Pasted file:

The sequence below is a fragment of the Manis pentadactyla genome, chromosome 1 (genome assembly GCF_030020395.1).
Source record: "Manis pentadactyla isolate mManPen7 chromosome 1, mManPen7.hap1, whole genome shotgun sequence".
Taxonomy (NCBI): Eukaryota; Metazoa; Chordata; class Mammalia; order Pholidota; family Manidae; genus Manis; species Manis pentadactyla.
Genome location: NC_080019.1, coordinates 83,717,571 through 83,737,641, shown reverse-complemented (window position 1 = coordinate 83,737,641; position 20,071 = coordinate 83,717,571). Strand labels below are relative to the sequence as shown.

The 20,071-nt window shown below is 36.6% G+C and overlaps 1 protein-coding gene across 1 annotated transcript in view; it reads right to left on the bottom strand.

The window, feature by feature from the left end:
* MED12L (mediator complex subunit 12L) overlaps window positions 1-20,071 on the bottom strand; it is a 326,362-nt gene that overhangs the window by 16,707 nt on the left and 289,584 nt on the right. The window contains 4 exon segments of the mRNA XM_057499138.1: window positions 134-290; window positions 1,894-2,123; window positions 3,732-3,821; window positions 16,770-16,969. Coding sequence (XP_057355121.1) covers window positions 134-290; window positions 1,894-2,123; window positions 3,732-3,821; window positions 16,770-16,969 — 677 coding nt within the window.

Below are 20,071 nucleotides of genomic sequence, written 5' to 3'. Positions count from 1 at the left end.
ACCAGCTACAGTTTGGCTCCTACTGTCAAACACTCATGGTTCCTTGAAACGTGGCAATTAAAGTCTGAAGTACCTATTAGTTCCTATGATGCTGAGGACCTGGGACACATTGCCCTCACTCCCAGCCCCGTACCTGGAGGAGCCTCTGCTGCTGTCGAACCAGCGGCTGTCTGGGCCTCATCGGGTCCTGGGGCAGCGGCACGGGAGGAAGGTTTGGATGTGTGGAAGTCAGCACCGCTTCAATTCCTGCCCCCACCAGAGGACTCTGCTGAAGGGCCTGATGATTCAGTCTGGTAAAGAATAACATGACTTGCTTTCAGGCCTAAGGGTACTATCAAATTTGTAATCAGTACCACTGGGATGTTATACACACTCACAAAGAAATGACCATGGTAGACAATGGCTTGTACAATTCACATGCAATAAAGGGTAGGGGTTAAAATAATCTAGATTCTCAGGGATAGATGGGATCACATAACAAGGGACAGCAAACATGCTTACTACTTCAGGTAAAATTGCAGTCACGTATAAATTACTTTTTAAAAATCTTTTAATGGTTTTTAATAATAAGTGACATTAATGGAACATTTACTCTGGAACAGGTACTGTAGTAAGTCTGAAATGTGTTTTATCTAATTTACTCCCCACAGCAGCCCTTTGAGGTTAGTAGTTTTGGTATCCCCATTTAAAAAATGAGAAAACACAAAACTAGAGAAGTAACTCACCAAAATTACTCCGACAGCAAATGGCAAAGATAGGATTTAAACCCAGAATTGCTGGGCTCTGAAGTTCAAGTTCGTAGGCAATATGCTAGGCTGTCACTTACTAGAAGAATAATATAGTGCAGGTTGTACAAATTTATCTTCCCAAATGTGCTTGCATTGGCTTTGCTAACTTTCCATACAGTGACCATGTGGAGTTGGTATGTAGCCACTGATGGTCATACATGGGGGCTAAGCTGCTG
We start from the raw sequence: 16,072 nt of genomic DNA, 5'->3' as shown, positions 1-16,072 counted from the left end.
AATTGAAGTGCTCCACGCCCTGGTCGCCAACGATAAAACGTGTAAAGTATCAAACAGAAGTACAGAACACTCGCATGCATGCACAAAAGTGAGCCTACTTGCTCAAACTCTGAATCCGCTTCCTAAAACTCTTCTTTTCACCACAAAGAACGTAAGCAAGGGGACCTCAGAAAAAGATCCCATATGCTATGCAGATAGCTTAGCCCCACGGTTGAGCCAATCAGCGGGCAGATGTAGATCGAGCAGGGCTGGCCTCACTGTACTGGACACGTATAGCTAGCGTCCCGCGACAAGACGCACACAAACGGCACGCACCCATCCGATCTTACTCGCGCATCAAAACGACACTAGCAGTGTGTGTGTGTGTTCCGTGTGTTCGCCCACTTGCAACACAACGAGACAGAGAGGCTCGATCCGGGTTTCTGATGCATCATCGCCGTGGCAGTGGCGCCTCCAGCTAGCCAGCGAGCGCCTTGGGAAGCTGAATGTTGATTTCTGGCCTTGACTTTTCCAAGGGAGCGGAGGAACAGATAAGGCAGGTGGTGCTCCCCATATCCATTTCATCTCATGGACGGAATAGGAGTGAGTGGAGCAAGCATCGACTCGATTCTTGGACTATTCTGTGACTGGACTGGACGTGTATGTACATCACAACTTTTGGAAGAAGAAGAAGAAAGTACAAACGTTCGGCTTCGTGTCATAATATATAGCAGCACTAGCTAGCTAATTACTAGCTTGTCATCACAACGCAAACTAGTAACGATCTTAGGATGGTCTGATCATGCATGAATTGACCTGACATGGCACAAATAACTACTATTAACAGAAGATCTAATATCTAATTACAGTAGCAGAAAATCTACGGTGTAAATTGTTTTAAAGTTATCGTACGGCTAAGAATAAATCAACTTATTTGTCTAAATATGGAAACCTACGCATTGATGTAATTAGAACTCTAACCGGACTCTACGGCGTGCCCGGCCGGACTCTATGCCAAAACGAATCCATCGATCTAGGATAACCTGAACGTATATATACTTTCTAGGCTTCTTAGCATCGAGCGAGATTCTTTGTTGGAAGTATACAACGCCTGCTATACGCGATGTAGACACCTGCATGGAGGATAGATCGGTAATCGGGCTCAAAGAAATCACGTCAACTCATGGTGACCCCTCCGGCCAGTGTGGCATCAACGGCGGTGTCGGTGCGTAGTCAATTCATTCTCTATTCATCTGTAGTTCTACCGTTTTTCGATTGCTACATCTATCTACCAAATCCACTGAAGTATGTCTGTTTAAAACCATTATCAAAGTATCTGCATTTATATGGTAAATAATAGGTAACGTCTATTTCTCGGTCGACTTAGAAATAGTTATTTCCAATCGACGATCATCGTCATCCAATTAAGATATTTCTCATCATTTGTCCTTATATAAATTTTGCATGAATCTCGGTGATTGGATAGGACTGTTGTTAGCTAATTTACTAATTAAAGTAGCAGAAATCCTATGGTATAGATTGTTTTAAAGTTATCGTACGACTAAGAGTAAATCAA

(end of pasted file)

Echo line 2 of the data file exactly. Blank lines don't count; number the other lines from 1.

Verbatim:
Source record: "Manis pentadactyla isolate mManPen7 chromosome 1, mManPen7.hap1, whole genome shotgun sequence".